Surface's failure casts yet more doubt on Microsoft's Windows 8 vision
Yesterday a striking fact regarding Surface was revealed in a SEC filing from Microsoft. The software giant's tablet lineup brought in revenue of $853 million in the company's fiscal year 2013 -- just under the embarrassing $900 million Surface-related write off Microsoft declared two weeks ago.
$853 million might sound like quite a lot of money, but what it actually means is the tablet line is a flop, with Microsoft selling just slightly more Surface PCs in a year than Apple shifts iPads in a week.
Let's look closer at that $853 million that Surface brought into Microsoft. We don't know how much of that comes from Surface RT and how much from Surface Pro (Microsoft simply lumps everything together as "Surface revenue" in the SEC filing), but if we divide the figure by $500, which is how much the base Surface RT model cost before the recent price cut, that shows the maximum number of Surface tablets sold prior to June is around 1.7 million, except of course it will be a lot lower than that.
Microsoft makes $x revenue (say $500 for the base 32 GB Surface RT -- pre-price reduction) from each tablet it sells directly, but ones sold by other retailers will bring in less revenue for the tech giant (the retailers have to take their cut after all), so it could have sold more devices. However, factor in the more expensive variants of Surface -- the 64 GB RT model retailed for $599, and the Surface Pro models are priced from $899 -- and the number of actual tablets sold could well drop significantly.
A fair estimate, pre-price cut, might be 1.5 million units sold since launch. Apple, in comparison, sells around 1.2 million iPads a week.
So, Surface has clearly got off to the worst possible start. There's no other way to look at it, but there are reasons for this. Before the tablet even launched, I said "Microsoft's Surface pricing dilemma is two opportunities waiting to be missed" -- the tablet could have been priced high, to show the quality, or priced low, to compete with rival products (well, the iPad). I said Microsoft would likely price both flavors of Surface somewhere middling, which it did, and which was a mistake. To make an impact low was the way to go.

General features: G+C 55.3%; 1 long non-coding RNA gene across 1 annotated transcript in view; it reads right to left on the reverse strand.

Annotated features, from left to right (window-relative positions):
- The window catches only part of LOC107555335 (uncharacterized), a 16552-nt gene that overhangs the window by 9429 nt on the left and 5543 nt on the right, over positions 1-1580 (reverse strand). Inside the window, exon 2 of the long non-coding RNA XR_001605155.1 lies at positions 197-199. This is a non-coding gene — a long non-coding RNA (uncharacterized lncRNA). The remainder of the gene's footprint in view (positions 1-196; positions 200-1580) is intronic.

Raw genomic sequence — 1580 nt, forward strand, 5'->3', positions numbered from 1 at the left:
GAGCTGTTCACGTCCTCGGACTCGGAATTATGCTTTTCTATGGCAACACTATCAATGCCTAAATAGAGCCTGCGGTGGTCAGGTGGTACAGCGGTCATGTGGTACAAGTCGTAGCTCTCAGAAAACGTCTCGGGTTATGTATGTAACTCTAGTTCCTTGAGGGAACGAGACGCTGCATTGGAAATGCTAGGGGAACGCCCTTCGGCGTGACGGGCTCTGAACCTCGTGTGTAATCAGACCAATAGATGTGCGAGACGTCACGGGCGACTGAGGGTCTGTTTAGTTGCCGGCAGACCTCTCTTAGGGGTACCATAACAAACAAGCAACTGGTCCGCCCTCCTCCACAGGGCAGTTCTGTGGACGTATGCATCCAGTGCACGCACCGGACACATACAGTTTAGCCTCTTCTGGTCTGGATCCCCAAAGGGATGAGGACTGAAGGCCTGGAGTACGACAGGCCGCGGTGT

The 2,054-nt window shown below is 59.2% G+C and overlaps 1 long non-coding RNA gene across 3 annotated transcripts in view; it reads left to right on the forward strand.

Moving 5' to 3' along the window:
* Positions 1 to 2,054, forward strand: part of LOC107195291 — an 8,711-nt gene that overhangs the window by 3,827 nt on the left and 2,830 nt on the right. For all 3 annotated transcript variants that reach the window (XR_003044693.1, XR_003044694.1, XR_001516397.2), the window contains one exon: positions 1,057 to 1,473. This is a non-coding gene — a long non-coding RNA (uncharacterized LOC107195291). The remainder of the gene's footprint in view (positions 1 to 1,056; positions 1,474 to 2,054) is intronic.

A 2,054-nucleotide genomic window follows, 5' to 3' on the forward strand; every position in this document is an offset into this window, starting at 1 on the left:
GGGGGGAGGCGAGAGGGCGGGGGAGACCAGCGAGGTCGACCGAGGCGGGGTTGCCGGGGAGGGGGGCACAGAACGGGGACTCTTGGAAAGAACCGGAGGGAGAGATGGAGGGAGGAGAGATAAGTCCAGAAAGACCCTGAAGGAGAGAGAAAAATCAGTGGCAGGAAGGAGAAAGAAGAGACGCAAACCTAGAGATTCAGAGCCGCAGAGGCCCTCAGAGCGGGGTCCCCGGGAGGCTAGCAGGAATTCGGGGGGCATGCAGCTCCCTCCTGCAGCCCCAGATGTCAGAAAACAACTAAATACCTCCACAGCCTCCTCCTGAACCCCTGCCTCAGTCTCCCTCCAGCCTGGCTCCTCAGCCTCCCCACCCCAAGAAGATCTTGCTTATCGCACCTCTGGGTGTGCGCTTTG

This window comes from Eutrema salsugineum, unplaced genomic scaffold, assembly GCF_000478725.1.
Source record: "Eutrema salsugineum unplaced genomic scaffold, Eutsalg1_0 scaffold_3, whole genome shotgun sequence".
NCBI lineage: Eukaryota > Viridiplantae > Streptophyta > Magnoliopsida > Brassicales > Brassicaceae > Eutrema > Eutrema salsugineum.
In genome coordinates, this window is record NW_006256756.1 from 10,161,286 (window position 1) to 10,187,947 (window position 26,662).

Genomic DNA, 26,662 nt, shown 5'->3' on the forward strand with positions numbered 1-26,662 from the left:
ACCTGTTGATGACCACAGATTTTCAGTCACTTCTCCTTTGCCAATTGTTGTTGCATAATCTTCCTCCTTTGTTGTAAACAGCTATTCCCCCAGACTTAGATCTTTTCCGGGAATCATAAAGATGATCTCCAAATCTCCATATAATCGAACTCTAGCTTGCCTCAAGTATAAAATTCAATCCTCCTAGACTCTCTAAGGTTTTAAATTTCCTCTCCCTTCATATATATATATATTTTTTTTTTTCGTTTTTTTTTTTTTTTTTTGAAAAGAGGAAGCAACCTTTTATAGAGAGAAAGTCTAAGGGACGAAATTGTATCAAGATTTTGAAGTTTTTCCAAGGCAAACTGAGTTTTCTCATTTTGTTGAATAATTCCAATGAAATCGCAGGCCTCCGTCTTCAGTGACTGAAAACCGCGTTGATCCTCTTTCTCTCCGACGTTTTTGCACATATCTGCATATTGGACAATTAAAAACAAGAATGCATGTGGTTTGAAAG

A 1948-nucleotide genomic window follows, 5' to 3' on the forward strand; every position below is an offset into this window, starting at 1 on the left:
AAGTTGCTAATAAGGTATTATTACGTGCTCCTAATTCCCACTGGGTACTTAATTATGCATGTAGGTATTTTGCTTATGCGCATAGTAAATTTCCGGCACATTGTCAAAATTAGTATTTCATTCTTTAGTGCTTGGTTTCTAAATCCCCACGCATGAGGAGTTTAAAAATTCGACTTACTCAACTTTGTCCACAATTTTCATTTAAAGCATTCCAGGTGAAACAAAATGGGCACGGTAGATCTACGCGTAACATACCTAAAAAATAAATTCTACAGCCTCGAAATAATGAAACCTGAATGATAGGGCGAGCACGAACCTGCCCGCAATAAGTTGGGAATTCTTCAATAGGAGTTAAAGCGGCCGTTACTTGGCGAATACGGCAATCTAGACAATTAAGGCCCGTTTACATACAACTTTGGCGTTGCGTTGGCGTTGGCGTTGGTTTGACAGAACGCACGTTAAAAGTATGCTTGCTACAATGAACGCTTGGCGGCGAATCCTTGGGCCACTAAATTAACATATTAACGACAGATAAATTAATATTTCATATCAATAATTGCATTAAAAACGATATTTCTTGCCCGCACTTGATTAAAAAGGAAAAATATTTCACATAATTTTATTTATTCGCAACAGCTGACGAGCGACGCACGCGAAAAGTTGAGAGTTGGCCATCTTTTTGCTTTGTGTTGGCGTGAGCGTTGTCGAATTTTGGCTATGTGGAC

Microsoft's initial marketing of the tablet was awful -- dancers and clicking keyboards is not how you sell a tablet that is much more advanced (and more expensive) than the competition.
The retail spread at launch was dreadful too -- patchy distribution in the US, pretty much non-existent online and retail availability in the rest of the world.
The launch of the Surface range was, in a word, botched.
That the reviews weren't universally glowing, and consumers were confused by Windows RT, didn't help Surface's start either.
Going back to the article I wrote a year ago, I said this:
Microsoft really needs Surface to succeed. I mean, really, really, needs it to succeed. Because Surface runs Windows 8, properly. Surface runs Windows how it's been designed to run. Windows 8 has, after all, been built with touchscreen devices in mind.
People talk about Windows 8 as being an operating system, but it's more than that. It's a strategy. Microsoft wants you to use its OS on every device you own. It wants you to see its logo when you fire up your desktop PC or laptop, when you turn on your Windows Phone 8, and when you use a tablet.
On the PC, controlled using a keyboard and mouse, Windows 8 is clumsy and awkward. Joe Wilcox sums up the experience perfectly here, and for that reason, the new OS could well flop. Windows XP die-hards are unlikely to want to switch to it and Windows 7 users will be similarly reluctant.
Which leaves Windows 8-powered tablets to save the day. And by tablets, I mean Surface.
The PC is dying and Windows 8 adoption in the enterprise is reportedly awful. Surface is the Windows 8 Pro flagship tablet (and pretty much the only place to find Windows RT these days) so if that's not selling either, it does beg an important question -- what does this all mean for Microsoft's divisive operating system?
Windows 8.1 will be with us soon, and there's no question that's a big improvement over Windows 8. Microsoft is actively targeting the enterprise with the OS refresh, and Surface RT has seen a price cut, and enjoyed a surge in sales as a result, but will that be enough, or is more drastic action required?
I'd love to know what you think, so please leave your thoughts in the comments below.